Was the enmity between Elves and Dwarves made worse - in clear attributable way - due to the negative influence of the Seven Dwarven Rings?

This question arose because someone noted in an answer that "The dwarves also caused endless trouble to the elves during the 3rd age, and that could be a useful side effect of the greed" in response to what the purpose of the Rings was.

NOTE: I'm aware of this question: Why don't Elves like Dwarves? - but the answers to it only deal with the origins of the enmity dating back to First Age, and not to the Rings. I'm asking whether the Rings made it worse, or had no specific effect

  • I can imagine there are things that the other issues doesn't raise. As asked here, the question is an exact duplicate, but if you aren't satisfied by the coverage of the topic in the previous question, edit this question to address what you're missing and we can reopen it.
    – user56
    Commented Dec 11, 2012 at 9:43
  • @Gilles - better? Commented Dec 11, 2012 at 12:49
  • 2
    Yes (hence reopened). Side note: please don't remove the “possible duplicate” bit, that happens automatically when the question is reopened. It makes it harder for viewers to track why the question was closed, and might break some scripts that parse the site.
    – user56
    Commented Dec 11, 2012 at 12:57
  • 1
    @Gilles - <facepalm/> Commented Dec 11, 2012 at 23:34

2 Answers 2


tl;dr: They may have played a small role in encouraging the anti-social behavior of the dwarves, but as they were merely encouraging the dwarves' inherent nature, I doubt the Rings' effect was significant enough to matter.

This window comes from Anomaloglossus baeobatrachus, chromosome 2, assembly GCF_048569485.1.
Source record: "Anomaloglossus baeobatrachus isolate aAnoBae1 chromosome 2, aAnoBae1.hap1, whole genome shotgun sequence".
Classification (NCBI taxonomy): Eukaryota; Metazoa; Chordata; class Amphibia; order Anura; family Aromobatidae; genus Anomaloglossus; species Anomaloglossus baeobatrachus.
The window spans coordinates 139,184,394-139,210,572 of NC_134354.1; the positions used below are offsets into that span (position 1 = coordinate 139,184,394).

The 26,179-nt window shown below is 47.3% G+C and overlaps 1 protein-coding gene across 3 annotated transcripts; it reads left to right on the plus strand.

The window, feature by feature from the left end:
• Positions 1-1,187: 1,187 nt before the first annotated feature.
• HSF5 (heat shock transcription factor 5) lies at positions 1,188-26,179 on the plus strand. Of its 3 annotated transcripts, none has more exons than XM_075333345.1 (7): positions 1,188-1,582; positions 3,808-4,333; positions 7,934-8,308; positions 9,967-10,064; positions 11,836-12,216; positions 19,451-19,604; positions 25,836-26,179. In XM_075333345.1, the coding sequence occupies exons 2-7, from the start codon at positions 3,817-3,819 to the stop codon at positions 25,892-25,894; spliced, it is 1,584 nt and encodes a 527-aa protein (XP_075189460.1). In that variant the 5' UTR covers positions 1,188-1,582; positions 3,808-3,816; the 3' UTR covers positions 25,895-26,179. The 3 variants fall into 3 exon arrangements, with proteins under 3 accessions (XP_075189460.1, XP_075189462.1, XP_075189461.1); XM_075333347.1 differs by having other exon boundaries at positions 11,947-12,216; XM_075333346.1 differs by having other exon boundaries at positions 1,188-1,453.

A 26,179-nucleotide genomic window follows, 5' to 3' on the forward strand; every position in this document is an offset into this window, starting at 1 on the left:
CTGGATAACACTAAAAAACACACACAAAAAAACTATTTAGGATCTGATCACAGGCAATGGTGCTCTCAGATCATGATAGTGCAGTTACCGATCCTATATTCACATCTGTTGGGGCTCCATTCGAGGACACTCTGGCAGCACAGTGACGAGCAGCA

For starters, I'm not sure I wholly agree that the dwarves "caused endless trouble to the elves" during the Third Age (or the Second, for that matter.) The two races clearly did not like each other, but the dwarves mostly remained underground and the elves mostly remained in their forests. There was active trading between the races during the Second Age, and the dwarves participated in the Last Alliance for a while. In the Third Age, there was definite cooperation at certain points (e.g. the gates of Moria), and both elves and dwarves participated in the Battle of the Five Armies. However, by and large, the dwarves began to shut themselves away from the rest of the world near the end of the Second Age and didn't really emerge after that, even during the War of the Ring, unless they were forced to surface by dragons or balrogs.

As far as the Rings of Power themselves, we don't know a whole lot about the ones the dwarves had. The short list is:

  • In The Silmarillion we learn that the rings had only a mild influence on the dwarves. Sauron could encourage them to anger and greed via their rings, but they were otherwise unaffected (naturally resistant).
  • By the time of The Hobbit, the dwarves had lost all of their rings; dragons ate 4 of them and Sauron recovered 3.
  • In Lord of the Rings Gandalf repeats a rumor that the rings formed the start of the Dwarf Lord's hordes.